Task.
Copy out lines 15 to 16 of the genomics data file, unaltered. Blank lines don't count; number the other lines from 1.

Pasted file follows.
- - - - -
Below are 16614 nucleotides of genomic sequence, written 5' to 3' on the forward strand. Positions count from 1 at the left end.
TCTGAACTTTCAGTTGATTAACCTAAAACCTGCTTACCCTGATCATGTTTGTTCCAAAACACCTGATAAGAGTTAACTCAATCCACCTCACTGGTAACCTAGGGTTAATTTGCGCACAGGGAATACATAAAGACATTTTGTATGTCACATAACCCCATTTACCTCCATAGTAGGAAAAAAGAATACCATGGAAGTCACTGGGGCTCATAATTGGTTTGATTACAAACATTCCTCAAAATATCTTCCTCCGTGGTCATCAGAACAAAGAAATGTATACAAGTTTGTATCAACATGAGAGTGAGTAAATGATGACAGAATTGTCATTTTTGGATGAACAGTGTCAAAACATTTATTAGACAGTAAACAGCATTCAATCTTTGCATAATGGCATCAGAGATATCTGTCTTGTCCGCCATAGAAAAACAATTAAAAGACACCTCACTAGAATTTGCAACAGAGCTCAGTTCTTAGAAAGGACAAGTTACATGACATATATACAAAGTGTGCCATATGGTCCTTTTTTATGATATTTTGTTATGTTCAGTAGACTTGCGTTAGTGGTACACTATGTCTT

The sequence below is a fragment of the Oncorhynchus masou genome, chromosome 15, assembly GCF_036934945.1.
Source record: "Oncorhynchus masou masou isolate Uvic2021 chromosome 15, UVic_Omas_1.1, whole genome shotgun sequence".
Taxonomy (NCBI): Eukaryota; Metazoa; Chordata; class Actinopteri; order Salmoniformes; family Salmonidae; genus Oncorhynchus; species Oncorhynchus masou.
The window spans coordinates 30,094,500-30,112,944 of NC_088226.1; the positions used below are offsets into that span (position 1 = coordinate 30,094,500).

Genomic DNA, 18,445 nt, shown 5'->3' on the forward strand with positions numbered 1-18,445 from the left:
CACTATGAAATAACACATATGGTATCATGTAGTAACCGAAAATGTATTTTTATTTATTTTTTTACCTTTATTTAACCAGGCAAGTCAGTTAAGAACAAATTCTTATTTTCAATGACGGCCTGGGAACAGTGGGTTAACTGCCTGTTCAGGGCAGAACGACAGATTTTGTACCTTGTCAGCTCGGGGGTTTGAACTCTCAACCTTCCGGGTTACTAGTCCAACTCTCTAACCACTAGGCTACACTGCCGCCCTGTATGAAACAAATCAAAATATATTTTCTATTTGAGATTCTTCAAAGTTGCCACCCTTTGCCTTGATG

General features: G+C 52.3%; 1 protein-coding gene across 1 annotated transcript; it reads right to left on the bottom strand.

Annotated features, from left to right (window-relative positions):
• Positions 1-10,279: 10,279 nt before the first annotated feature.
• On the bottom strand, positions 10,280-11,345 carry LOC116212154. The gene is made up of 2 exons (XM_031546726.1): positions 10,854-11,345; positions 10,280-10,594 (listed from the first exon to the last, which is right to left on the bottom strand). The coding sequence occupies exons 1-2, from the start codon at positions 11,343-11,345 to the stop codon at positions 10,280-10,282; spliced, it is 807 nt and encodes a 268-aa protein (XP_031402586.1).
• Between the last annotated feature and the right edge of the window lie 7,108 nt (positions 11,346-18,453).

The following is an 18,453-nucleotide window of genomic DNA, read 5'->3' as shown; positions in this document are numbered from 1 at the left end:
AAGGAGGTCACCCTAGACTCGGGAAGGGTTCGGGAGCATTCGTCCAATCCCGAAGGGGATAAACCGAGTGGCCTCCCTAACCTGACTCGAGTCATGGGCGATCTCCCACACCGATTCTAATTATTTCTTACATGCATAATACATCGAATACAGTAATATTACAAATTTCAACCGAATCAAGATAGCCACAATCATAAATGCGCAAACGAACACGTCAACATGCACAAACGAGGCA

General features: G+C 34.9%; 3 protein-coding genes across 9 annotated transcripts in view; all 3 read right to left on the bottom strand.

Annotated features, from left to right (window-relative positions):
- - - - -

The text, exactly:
AAGGAGGTCACCCTAGACTCGGGAAGGGTTCGGGAGCATTCGTCCAATCCCGAAGGGGATAAACCGAGTGGCCTCCCTAACCTGACTCGAGTCATGGGCGATCTCCCACACCGATTCTAATTATTTCTTACATGCATAATACATCGAATACAGTAATATTACAAATTTCAACCGAATCAAGATAGCCACAATCATAAATGCGCAAACGAACACGTCAACATGCACAAACGAGGCA

General features: G+C 34.9%; 3 protein-coding genes across 9 annotated transcripts in view; all 3 read right to left on the bottom strand.